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By Staff | May 19, 2019

The FFA Barn building was demolished last week to make room for a new 4-H show indoor show arena that will be completed before the fair starts in July.

People driving by the west side of the Faribault County Fairgrounds may have noticed something missing in the last week. More specifically, observant passers-by may have noticed the disappearance of a building from the fairgrounds.

The building, which was most recently known as the FFA Barn, was torn down to make way for a new structure which is slated to be built and ready to use at this year’s county fair, which runs July 24-27.

A pole building measureing 60 feet by 80 feet is scheduled to be delivered on May 23, with construction to follow. The new building will provide an indoor show arena for livestock, both 4-H and open-class competitions, according to Daryl Murray, a member of the Faribault County Fair Board.

The show arena will have a sand base. Bleachers will sit on concrete outside of the arena, Murray explains. The building will have sliding doors on each end and smaller doors on the sides for ventilation.

“In the past we had to set up the show arena outside so we were always subject to the weather,” Murray says.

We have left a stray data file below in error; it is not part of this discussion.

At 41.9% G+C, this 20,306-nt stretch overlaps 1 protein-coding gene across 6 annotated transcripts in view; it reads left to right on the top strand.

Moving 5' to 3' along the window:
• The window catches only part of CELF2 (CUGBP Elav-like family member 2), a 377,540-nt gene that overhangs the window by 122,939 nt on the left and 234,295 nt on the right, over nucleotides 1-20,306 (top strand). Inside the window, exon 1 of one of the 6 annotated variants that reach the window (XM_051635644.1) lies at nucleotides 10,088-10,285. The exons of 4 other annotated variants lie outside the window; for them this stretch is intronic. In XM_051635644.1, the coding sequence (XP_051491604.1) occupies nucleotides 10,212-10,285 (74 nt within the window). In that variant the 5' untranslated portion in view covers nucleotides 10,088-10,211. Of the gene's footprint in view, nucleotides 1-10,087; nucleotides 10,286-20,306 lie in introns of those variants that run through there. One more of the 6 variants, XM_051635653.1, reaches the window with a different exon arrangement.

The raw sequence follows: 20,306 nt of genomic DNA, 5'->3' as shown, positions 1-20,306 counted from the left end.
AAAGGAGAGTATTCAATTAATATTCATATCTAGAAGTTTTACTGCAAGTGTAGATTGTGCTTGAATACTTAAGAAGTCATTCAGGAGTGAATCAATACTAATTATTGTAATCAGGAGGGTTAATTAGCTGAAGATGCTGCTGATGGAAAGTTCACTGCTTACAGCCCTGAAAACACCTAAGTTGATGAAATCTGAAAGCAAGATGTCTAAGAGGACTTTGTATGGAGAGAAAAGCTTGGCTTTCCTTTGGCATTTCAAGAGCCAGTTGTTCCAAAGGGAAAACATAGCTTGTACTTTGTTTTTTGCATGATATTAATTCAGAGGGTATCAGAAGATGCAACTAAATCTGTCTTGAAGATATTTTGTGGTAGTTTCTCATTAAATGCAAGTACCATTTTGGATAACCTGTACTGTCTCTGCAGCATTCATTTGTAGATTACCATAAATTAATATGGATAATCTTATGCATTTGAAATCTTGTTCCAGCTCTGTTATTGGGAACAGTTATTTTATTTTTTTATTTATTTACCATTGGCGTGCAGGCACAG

The idea for an updated show arena was not something new.

“It has been a dream of the fair board for a number of years to be able to construct a show area,” Murray comments. “But as is often the case, finances were a limiting factor.”

Then, as the saying goes, they received an offer they could not refuse.

“The county 4-H came to the fair board with the plan for the new building, including the 4-H financing it; they just needed the fair board to approve it,” Murray says.

It was approved by the fair board. Next, they had to pick a site for the new show arena.

They looked at two possible places to locate the new structure. Once they plotted out the size of the new building, they discovered the first site was not large enough. And as it turned out, their second choice would have required a lot of fill to be hauled in and the possible removal of some old oak trees, according to Murray.

The fair board began looking at the FFA building. The roof was damaged during the hail storm which happened during last year’s county fair, the foundation was poor and the sill was rotted, Murray explains.

“In other words, it was going to take a lot of work and money to refurbish it. You are then faced with the question, how much money do you put into an old building to get it updated?” Murray comments.

So the old building, which was about 100 years old, was demolished. Recently it has housed the FFA children’s barnyard. In the past it was also a place for 4-H sheep. Murray says many old-timers have told him open-class dairy competitions were held in the old building at one time.

Murray is looking forward to the new show arena and mentions how thankful and impressed he is with the 4-H for accomplishing all they did.

“They worked hard and financed it through grants and donations from companies,” Murray comments.

And in a little over two months time, visitors to the Faribault County Fair will get their first look at the new indoor judging arena.